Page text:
My translation:

In addition to being a better man than most, and honoring our friendship, he separated himself from all the others, he associated with us all the time, wishing for how it was before – but just as I said before, he was hindered by our indifference.  For it was not possible for the one regularly attending the law court and excited by the delights of the stage to associate with the one ever fastened to books and never going into the market.  After this was removed, and when he had received us into his state of life, he all at once brought forth the desire which he had long anguished over, and he could not stand to leave us even for the smallest measure of time, and so he persevered calling on each of us to give up our own home in order that we both might have a common home.  He persuaded me and the matter was in hand. But the continuous wailing of my mother hindered me from giving this kindness to him, or rather to receive this gift from him.



This was fairly straightforward. I’m getting a little less wooden as I become more comfortable with reading Chrysostom. If you find something you think I’m being a little too loose with or if I’ve just misread Chrysostom entirely, please let me know.

Chrysostom’s use of ὤδινεν and ἀπέτεκε is interesting. ὠδίνω means to be in pains due to childbirth, and τίκτω (from which we get ἀπέτεκε) means to give birth to a child. It’s interesting that Chrysostom uses this sort of language before mentioning his own mother whose “continuous wailing” (αἱ συνεχεῖς ἐπῳδαὶ) hindered Chrysostom. Chrysostom’s biological mother is hindering the birth of his friend’s “child”, the desire for a communal life and Christian friendship.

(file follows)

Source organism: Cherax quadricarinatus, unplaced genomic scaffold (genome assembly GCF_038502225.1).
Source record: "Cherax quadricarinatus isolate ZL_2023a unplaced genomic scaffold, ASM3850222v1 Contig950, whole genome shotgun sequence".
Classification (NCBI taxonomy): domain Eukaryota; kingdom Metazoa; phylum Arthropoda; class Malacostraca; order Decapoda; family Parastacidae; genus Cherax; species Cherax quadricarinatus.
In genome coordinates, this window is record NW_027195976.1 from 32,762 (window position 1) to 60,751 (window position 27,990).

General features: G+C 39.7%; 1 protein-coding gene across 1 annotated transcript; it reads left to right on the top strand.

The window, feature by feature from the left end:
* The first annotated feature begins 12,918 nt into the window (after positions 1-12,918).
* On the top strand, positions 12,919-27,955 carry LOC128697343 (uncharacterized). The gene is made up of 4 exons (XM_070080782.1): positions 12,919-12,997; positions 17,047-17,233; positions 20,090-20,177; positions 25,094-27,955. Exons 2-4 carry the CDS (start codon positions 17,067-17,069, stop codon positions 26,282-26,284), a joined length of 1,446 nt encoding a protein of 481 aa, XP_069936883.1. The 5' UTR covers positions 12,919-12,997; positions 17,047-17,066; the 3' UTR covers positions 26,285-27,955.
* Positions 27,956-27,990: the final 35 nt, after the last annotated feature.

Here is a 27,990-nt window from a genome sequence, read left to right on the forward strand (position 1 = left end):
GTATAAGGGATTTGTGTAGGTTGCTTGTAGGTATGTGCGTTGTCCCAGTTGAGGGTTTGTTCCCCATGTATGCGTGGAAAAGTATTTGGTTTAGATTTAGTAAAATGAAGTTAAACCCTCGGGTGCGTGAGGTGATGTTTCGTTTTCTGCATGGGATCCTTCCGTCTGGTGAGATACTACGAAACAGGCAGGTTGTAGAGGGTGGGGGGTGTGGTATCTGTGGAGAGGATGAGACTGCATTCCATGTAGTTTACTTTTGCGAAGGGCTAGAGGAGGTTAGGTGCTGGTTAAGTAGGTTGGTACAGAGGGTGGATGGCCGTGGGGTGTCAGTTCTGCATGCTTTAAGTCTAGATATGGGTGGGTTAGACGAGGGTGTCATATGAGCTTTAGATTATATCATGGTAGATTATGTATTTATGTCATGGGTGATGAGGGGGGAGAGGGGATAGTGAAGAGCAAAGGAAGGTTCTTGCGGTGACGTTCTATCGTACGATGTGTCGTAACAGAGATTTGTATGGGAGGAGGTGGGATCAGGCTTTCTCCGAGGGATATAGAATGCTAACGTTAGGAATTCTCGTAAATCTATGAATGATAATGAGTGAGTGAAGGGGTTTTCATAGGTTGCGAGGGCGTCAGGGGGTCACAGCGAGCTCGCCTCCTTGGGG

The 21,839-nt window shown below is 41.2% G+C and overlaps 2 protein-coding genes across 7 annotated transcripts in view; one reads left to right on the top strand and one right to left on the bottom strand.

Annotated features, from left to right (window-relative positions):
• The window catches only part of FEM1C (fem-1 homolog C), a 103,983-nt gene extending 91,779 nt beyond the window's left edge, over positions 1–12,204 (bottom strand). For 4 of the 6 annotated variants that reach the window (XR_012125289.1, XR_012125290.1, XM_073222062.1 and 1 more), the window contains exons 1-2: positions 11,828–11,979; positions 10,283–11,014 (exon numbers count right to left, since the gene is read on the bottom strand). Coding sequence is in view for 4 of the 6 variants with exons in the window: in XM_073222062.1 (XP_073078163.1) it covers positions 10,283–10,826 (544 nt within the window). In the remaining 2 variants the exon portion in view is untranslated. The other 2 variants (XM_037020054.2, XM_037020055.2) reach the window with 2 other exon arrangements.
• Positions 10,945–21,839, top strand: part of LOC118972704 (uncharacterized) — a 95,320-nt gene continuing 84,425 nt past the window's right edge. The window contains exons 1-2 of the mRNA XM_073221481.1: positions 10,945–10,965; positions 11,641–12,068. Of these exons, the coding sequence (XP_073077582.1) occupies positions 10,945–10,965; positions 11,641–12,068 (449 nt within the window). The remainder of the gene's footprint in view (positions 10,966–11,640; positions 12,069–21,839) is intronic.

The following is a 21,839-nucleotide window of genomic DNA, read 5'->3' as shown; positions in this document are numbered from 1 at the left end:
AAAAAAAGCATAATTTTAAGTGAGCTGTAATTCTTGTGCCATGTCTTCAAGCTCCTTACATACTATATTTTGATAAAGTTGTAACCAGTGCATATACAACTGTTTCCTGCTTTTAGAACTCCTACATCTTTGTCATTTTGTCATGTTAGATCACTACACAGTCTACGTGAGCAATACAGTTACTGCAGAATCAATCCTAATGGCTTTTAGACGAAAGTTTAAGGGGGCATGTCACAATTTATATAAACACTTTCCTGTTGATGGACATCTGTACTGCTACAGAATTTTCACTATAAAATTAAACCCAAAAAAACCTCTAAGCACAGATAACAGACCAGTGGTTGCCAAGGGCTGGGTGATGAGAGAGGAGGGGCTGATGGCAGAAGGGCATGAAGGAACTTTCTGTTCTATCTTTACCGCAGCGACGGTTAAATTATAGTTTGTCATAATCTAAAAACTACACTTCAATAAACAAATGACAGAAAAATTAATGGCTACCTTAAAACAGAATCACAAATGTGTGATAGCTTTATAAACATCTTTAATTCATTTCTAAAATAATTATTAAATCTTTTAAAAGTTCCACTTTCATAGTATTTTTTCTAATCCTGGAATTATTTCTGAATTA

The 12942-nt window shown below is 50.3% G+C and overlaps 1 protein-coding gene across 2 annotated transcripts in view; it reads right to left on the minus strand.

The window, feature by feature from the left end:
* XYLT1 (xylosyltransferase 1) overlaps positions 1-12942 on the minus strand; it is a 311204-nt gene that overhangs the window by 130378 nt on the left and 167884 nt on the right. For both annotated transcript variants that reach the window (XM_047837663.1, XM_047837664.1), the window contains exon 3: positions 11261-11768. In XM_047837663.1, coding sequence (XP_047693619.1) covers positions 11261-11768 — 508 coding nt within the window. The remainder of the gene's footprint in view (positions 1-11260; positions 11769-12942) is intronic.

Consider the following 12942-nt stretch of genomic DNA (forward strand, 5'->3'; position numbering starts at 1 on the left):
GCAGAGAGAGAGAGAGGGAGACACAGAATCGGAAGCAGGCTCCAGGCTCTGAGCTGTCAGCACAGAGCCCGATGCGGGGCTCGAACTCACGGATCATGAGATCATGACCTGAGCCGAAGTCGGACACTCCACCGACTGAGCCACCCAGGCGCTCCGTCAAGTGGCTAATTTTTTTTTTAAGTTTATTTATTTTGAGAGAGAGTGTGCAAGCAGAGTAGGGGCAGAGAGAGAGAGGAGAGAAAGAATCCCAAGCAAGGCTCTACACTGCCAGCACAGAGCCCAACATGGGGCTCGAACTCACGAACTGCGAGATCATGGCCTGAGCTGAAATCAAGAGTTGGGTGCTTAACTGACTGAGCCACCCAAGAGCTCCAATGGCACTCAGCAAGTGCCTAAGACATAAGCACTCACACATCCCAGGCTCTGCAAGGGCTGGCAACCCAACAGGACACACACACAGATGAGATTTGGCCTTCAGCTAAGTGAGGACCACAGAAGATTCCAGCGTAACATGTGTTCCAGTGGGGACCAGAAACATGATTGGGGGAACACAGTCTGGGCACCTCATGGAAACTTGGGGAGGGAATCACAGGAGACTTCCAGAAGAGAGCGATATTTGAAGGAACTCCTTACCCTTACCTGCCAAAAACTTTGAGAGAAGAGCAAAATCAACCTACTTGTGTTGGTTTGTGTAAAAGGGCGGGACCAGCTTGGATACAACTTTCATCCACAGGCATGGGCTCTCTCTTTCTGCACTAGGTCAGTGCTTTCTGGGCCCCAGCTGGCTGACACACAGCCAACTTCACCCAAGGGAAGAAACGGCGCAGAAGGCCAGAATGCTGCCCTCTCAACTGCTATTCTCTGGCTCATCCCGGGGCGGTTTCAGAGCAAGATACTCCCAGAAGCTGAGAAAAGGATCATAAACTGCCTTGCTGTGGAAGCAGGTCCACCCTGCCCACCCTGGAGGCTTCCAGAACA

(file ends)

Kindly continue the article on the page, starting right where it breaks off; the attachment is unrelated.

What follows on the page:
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The Filioque

Here at the Pappas Patristics Institute I’m having the chance to help with a course on the Filioque. The institute is held at Holy Cross Greek Orthodox School of Theology in Brookline, MA, though many of the participants come from a variety of religious backgrounds. It’s great to see such an interest in the Fathers.

In our Filioque course this morning we read some excerpts from Gregory Nazianzus’ oration on the Holy Spirit (31). He states that his purpose in writing this section is:

ἵνα τὸ ἀσύγχυτον σώζηται τῶν τριῶν ὑποστάσεων ἐν τῇ μιᾷ φύσει τε ἀξίᾳ θεότητος

“In order to safeguard the distinction of the three hypostases in the single nature and dignity of the Godhead.”

Thus, for Gregory, the issue is protecting the individual hypostases from Sabellianism, which he identifies in the same passage.  He stresses John 15.26’s use of “procession” as a hypostatic quality of the Holy Spirit.